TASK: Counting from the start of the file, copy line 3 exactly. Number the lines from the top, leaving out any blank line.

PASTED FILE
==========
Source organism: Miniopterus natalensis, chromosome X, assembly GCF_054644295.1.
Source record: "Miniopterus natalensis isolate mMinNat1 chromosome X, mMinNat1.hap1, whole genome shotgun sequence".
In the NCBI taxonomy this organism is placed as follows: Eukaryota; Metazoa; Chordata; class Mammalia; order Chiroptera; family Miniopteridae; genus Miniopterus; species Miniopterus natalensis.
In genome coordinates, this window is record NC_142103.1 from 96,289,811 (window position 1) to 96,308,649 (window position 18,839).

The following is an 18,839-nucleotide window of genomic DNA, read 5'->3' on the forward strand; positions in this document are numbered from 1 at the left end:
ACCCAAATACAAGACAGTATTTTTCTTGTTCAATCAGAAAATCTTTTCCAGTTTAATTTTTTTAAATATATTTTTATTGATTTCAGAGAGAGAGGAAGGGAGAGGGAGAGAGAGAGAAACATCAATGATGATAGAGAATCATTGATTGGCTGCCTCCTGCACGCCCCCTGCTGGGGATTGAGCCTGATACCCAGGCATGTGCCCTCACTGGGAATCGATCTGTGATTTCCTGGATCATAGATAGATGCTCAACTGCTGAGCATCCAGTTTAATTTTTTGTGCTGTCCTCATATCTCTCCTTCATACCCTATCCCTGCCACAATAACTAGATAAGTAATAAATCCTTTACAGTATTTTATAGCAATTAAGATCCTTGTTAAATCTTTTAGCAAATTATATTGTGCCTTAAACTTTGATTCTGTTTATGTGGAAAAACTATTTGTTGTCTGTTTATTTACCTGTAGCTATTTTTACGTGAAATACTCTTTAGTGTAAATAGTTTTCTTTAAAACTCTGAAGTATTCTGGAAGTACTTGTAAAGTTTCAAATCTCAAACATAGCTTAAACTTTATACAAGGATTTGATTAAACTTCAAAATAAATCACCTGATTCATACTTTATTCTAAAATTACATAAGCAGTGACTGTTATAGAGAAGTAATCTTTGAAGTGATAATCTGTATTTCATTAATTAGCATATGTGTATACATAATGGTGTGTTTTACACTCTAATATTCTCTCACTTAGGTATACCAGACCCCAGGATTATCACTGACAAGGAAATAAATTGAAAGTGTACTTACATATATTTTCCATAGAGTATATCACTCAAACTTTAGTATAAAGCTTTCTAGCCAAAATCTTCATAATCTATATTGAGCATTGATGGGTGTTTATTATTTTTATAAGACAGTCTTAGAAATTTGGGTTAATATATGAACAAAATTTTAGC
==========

In the NCBI taxonomy this organism is placed as follows: Eukaryota; Metazoa; Chordata; class Mammalia; order Chiroptera; family Miniopteridae; genus Miniopterus; species Miniopterus natalensis.